In dismissing the FTC’s complaint, Judge James E. Boasberg, an Obama-era nominee, argued the agency did not provide sufficient evidence to prove that Facebook controls over 60 percent of the market share as the complaint alleged. He wrote that it seemed like the agency almost “expects the Court to simply nod to the conventional wisdom that Facebook is a monopolist.”
“In his opinion, [Boasberg] recited so many themes and concepts that the [FTC] chair detests, and that advocates for transformation detest,” Kovacic said.
The FTC — and a coalition of state attorney generals in a separate case that was more fully rejected — alleged that Facebook protected its monopoly in the social networking space by buying up nascent competitors and restricting interoperability with its platform.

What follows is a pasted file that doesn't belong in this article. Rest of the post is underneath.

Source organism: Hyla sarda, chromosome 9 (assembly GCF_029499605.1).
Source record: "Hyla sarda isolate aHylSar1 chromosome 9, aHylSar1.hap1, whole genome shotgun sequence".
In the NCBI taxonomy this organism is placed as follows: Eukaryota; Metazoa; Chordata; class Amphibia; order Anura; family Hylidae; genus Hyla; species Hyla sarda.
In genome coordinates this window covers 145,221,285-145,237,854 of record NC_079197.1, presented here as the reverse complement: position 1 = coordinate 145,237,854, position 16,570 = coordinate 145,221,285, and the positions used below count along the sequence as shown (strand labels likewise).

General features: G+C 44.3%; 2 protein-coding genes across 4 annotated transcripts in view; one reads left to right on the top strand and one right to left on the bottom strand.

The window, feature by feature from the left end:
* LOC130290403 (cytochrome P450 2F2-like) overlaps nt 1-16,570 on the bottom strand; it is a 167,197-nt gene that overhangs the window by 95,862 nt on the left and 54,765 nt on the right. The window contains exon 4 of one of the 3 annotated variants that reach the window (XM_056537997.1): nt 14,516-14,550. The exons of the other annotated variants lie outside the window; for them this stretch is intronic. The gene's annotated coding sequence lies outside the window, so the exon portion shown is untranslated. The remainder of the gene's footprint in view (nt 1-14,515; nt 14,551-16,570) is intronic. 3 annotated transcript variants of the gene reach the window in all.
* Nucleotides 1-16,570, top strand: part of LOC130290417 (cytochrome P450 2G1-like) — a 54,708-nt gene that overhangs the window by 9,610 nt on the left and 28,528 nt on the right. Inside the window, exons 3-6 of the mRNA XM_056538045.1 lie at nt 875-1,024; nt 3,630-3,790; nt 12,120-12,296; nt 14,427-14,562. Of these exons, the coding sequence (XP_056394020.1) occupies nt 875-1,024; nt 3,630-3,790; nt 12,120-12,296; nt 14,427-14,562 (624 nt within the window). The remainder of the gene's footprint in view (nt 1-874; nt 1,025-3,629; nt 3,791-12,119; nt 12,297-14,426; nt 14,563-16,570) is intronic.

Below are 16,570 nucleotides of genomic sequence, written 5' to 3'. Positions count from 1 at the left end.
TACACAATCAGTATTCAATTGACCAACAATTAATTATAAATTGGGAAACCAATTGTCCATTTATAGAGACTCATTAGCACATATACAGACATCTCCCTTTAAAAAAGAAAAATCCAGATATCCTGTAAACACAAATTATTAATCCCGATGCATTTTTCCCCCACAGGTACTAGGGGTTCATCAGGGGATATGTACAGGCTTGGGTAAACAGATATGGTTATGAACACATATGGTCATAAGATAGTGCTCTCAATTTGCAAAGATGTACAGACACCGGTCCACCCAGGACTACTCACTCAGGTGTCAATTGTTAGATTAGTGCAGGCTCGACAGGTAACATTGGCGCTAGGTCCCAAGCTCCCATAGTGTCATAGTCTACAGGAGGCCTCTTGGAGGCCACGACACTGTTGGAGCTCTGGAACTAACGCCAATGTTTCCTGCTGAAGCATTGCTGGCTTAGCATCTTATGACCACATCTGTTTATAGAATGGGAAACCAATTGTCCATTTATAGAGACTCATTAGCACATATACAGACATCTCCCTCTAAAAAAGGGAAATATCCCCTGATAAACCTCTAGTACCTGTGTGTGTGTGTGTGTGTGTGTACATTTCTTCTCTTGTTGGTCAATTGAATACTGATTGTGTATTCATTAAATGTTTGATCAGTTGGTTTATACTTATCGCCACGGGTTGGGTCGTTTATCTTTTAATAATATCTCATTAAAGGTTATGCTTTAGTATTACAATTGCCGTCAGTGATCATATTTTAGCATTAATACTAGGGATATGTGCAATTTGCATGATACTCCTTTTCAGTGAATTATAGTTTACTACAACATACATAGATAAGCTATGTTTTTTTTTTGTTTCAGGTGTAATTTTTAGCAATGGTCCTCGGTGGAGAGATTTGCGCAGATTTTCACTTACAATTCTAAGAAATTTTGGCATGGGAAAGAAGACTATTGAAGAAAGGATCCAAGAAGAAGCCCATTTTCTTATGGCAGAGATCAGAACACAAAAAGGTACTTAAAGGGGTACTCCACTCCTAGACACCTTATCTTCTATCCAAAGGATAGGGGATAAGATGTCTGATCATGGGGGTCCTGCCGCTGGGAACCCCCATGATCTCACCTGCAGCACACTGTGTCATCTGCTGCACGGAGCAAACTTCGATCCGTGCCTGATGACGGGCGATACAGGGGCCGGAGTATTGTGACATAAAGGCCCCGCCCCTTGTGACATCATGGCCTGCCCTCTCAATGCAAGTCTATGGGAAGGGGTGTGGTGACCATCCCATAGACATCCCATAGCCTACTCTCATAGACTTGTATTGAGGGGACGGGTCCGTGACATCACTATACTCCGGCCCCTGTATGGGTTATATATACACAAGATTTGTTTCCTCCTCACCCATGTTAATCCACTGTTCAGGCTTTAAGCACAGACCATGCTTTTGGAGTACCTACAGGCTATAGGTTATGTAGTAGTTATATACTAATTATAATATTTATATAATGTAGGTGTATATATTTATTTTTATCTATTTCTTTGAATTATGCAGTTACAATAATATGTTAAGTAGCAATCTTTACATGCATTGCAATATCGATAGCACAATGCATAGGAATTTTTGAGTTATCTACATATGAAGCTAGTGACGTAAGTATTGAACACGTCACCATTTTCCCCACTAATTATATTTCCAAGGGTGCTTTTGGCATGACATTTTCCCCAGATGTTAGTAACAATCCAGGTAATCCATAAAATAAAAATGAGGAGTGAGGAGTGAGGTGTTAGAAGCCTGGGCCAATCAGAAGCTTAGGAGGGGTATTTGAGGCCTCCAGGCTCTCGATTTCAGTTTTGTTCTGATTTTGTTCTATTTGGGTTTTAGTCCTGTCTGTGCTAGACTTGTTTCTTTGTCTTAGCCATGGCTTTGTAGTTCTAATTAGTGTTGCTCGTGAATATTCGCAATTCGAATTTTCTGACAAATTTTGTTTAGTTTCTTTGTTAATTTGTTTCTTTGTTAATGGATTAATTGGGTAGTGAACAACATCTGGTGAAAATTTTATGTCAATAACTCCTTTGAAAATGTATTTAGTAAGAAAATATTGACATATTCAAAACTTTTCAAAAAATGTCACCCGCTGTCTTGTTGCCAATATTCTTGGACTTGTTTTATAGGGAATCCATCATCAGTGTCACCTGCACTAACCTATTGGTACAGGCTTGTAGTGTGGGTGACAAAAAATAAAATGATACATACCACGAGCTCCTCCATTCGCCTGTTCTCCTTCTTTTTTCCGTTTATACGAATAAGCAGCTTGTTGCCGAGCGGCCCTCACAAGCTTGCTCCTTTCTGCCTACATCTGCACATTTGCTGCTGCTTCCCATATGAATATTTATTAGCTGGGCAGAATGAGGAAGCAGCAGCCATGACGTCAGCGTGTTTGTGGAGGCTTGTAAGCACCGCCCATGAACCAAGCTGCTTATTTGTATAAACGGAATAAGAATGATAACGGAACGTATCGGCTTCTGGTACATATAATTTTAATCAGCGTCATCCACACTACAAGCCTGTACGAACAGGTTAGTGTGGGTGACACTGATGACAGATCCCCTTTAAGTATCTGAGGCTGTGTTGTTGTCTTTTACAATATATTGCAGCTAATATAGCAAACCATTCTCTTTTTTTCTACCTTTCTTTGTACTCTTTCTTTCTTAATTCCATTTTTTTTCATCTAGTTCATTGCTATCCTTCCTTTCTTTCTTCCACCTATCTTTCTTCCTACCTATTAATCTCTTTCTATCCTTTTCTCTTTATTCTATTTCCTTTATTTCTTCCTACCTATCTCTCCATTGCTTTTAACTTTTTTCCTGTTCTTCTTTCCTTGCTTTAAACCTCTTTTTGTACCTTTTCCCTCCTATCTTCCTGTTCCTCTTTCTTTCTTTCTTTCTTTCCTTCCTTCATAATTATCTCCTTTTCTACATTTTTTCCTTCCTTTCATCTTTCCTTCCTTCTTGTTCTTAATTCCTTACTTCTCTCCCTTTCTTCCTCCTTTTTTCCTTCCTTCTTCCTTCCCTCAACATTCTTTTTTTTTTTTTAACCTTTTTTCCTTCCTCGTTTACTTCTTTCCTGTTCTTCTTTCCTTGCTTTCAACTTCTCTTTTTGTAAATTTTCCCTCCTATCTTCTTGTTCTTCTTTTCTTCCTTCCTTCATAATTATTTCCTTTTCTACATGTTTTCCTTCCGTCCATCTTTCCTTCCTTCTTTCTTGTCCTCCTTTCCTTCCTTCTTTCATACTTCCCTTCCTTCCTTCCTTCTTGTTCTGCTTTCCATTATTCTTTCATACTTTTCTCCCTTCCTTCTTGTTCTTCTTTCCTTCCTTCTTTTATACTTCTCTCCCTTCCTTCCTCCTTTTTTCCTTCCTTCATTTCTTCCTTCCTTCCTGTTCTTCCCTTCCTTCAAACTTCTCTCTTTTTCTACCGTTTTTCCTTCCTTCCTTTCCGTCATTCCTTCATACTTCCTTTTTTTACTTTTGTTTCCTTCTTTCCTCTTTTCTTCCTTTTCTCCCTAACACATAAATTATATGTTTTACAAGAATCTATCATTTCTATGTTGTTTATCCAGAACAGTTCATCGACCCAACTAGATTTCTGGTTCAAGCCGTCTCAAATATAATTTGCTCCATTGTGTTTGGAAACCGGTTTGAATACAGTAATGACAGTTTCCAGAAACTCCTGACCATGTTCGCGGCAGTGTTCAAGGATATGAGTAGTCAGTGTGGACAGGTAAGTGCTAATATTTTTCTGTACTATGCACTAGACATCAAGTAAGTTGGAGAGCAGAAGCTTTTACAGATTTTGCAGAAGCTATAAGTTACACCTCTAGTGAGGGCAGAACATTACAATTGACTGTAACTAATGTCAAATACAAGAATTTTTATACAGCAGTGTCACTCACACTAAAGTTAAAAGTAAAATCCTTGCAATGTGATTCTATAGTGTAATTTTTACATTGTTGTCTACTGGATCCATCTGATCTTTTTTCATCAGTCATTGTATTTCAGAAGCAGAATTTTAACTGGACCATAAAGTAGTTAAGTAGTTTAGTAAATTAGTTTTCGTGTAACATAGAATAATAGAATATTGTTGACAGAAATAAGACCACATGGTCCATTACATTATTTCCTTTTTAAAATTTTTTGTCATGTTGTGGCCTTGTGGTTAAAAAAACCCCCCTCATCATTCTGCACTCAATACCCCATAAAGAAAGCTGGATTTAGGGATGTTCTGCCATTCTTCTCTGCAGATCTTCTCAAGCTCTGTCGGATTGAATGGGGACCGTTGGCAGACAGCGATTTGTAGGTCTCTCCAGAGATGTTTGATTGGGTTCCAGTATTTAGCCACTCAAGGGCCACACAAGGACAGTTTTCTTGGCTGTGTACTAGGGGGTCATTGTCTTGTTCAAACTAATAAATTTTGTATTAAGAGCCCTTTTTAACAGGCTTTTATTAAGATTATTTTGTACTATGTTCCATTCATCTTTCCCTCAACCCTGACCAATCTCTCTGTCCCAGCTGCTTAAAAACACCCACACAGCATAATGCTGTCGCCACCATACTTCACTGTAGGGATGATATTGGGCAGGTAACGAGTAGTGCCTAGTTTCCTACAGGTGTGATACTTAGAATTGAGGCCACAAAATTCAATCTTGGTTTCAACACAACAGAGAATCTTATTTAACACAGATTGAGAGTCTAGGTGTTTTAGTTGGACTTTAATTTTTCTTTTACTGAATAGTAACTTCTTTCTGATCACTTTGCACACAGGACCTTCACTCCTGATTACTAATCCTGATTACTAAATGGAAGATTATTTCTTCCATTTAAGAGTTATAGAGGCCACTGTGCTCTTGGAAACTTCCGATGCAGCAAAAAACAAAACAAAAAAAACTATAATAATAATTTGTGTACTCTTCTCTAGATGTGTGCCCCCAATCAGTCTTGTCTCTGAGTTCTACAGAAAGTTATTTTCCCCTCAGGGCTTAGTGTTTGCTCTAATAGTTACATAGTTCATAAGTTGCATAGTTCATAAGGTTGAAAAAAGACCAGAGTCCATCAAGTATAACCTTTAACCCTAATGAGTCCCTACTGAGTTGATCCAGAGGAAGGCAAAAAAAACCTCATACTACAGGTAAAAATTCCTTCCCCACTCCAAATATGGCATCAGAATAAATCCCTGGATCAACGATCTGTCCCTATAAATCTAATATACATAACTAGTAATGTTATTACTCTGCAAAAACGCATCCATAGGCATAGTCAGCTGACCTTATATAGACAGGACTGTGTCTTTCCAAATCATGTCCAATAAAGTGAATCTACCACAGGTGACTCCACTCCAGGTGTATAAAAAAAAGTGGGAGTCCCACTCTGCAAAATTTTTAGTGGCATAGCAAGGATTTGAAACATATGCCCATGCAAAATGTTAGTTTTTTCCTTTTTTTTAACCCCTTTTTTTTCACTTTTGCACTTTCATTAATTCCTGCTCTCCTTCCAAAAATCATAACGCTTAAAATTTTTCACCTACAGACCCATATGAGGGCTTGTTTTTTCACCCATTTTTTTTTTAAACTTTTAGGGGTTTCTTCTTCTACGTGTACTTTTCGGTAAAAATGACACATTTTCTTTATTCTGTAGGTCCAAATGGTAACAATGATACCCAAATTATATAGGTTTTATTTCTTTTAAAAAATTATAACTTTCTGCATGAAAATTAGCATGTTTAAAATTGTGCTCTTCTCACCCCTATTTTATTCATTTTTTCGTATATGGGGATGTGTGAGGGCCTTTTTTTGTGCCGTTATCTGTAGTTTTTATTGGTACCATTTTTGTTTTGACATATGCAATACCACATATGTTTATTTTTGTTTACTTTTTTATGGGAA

The bills seek to make that kind of behavior easier to penalize and reverse. One measure, sponsored by Reps. Hakeem Jeffries (D-N.Y.) and Buck, would prohibit dominant platforms from acquiring competitive threats. Another, spearheaded by Reps. Pramila Jayapal (D-Wash.) and Lance Gooden (R-Texas), would make it easier to break the tech giants up.
Although the bills have bipartisan support, they’re facing opposition from both sides of the aisle.
Most Democrats on the committee voted in favor of the proposals, but California Reps. Zoe Lofgren, Eric Swalwell and Lou Correa voted against advancing nearly every bill.
The pushback from the California Democrats, coupled with opposition from prominent Republicans, creates a difficult path forward for the proposals.
A few days after the bills advanced, House Minority Leader Kevin McCarthy (R-Calif.) sent a letter to House Republicans about a “framework to stop Big Tech.” The letter bashed the antitrust proposals put forward by the Judiciary Committee, calling it a plan that “empowers a federal bureaucracy with no accountability.”